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  • US inflation tipped to cool a little from May’s highs
  • UK inflation still set to charge higher, raising concerns amongst policymakers
  • UK employment data likely to show further improvements in short term position

Tuesday

Price pressures are very much front of mind for policymakers right now so Tuesday’s release of US Inflation data for June will be closely followed. With the May reading having hit 5%, expectations are that there may be a modest cooling seen this time round, possibly assisted by the Chinese PPI reading which came in below expectations. However with the US economy running so hot, even a modest decline won’t be sufficient to deflect those calls for policy tightening.

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Wednesday

On Wednesday the focus will remain on Inflation with June’s UK data set to be published. This is expected to show a meaningful advance on the 2.1% struck in May and could climb towards 2.5%. Of equal significance will be the Producer Price Index as this has the ability to offer some insight as to future retail price inflation trends. On that basis, further expansion here has the potential to raise fresh concerns as to just how quickly this inflationary spike will abate.

Eurozone Industrial Production for May will also be released on Wednesday, with the month-on-month reading here set to be the more meaningful, given the annualised readings are still catching the start of the pandemic’s lockdown. Having printed at 0.8% in April, a modest decline to around 0.4% is being called – the real concern here would be slipping back into negative territory.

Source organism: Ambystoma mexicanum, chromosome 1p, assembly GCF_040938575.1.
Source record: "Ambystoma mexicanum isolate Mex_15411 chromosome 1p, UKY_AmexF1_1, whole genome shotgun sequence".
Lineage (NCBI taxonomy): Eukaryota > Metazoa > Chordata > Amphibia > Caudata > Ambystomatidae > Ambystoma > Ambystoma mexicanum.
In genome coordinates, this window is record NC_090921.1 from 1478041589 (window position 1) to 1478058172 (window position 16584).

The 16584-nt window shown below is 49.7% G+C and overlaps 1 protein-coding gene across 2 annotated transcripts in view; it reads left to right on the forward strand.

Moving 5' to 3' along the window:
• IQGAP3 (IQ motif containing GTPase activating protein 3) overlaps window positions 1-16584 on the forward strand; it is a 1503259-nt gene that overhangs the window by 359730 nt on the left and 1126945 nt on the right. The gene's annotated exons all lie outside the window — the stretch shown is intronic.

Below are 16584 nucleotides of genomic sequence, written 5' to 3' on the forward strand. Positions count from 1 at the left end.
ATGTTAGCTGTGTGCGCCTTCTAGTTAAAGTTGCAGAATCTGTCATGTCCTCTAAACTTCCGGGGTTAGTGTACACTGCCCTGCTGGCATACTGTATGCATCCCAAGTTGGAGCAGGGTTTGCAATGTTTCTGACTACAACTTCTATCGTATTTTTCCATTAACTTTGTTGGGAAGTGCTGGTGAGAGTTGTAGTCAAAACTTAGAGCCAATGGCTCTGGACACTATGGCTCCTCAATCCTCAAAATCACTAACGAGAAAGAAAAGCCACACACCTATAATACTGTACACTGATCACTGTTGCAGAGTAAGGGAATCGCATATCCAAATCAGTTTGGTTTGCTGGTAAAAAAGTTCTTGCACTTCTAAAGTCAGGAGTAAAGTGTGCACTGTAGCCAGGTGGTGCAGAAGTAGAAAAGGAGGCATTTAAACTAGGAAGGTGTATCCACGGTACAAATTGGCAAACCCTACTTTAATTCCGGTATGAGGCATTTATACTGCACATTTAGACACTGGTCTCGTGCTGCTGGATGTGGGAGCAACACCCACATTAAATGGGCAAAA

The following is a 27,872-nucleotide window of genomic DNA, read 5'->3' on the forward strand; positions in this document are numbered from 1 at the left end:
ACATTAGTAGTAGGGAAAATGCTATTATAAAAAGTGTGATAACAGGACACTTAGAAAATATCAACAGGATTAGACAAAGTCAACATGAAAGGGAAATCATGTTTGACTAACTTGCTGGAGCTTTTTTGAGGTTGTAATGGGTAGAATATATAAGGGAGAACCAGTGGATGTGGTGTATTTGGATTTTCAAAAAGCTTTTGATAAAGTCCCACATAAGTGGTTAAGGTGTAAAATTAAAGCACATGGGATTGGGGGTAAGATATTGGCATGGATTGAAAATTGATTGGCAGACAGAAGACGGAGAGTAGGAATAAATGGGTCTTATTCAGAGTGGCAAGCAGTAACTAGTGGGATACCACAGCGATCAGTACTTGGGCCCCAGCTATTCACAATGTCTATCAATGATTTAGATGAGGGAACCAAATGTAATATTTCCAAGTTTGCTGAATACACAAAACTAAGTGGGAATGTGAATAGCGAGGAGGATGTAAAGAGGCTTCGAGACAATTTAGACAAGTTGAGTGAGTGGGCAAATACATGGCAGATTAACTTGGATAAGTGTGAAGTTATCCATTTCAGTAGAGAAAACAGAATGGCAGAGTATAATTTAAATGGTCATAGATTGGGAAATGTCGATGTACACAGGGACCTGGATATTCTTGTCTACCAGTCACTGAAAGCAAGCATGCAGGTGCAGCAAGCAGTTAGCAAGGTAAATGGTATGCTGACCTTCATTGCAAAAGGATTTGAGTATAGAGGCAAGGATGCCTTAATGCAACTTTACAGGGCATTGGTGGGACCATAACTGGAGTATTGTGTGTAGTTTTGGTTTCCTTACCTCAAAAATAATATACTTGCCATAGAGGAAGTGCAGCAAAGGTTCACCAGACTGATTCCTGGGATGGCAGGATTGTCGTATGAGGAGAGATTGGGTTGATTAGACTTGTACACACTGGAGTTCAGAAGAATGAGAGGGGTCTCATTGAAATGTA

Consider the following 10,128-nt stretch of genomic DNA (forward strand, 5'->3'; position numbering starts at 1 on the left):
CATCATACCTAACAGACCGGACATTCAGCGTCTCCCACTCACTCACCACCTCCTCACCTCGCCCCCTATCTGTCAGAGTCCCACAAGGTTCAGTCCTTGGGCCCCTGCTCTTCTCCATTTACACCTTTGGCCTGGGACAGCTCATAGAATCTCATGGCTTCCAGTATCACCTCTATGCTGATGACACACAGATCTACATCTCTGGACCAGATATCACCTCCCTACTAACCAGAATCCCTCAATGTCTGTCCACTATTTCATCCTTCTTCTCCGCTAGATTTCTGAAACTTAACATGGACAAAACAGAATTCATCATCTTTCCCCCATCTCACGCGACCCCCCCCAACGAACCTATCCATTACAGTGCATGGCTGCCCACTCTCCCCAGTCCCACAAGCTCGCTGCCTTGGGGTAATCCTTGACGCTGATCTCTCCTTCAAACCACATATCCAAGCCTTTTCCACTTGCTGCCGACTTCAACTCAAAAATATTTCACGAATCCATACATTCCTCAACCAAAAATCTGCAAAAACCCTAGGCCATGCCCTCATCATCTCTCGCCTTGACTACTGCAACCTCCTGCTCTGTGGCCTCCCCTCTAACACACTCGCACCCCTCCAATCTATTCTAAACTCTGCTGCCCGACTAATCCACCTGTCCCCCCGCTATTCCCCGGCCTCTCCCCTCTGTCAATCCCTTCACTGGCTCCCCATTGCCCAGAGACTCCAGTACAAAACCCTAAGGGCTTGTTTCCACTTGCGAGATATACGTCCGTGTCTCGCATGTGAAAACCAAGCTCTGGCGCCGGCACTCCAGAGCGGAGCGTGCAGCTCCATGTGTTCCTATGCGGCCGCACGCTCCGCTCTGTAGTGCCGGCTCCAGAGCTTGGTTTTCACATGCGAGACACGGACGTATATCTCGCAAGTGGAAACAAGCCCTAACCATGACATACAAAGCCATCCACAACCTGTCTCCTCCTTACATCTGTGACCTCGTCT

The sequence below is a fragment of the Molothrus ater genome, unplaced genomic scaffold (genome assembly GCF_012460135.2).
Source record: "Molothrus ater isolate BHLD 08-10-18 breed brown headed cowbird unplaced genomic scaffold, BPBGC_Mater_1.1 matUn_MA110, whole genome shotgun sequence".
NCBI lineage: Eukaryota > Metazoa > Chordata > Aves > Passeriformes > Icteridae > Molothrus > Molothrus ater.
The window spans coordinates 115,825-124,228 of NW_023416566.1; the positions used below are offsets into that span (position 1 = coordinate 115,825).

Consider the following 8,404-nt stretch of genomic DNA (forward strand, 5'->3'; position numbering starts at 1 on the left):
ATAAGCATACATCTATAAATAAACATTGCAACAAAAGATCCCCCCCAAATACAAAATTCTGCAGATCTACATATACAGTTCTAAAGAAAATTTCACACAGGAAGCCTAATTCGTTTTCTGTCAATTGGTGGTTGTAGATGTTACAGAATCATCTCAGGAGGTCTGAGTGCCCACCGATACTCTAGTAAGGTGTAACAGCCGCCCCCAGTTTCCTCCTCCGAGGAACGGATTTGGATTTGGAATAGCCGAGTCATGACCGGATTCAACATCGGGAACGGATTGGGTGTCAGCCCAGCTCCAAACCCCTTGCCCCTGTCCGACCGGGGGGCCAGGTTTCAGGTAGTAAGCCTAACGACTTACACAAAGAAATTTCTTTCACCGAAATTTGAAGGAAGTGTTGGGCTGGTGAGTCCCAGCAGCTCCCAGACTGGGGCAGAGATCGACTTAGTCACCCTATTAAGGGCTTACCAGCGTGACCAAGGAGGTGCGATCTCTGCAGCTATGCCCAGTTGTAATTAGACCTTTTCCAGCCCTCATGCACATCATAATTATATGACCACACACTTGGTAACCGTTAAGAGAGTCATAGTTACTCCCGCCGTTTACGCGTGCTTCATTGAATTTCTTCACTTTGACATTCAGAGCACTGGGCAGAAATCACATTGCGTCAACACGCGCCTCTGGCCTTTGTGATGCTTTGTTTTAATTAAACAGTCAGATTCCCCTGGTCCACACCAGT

And back to inflation as Wednesday also sees US PPI data for June issued. As this reflects factory gate prices, it has a subsequent impact on profitability and/or prices, so either way it’s difficult to find the upside in an overly hot reading here. Expectations are for the annualised reading to come in around 6.8%, up from the 6.6% recorded in May.

Thursday

Thursday sees the latest UK Employment data being released. This covers a range of metrics, but the claimant count for June is tipped to decline for a fourth consecutive month. There’s still the risk that this figure could snap back sharply later in the year as government support for business runs out, but for now this should support the idea of a faster economic recovery. Equally significant in light of inflationary pressures is the UK Average Earnings for May. Excluding bonuses, the market is looking for something very close to the previous month’s 5.6%  and this would again help lift consumer confidence – although the inevitability of fiscal intervention in due course can’t be overlooked, either.

Friday

Rounding off a relatively quiet week, Friday sees the release of US Retail Sales for June. The month-on-month print looks set to struggle to reach positive territory, although these readings have been somewhat distorted by the recent run of stimulus cheques. With that in mind, it’s perhaps delivering an improvement on May’s -1.3% that carries the most significance here.

Related

Please note this article does not constitute investment advice. Investors are encouraged to do their own research beforehand or consult a professional advisor.

Tony Cross

Tony Cross

Tony Cross is a market commentator with over 15 years of experience, producing compelling, insightful copy for journalists and investors alike. Focusing on macroeconomics, UK blue chip equities and inter market analysis, Cross's commentary is well regarded for its clarity and ability to cut through the waffle. He has been quoted in publications as diverse as The Financial Times, The Times, The Guardian and The Sun. He has also been a regular guest on both Share Radio and TipTV.

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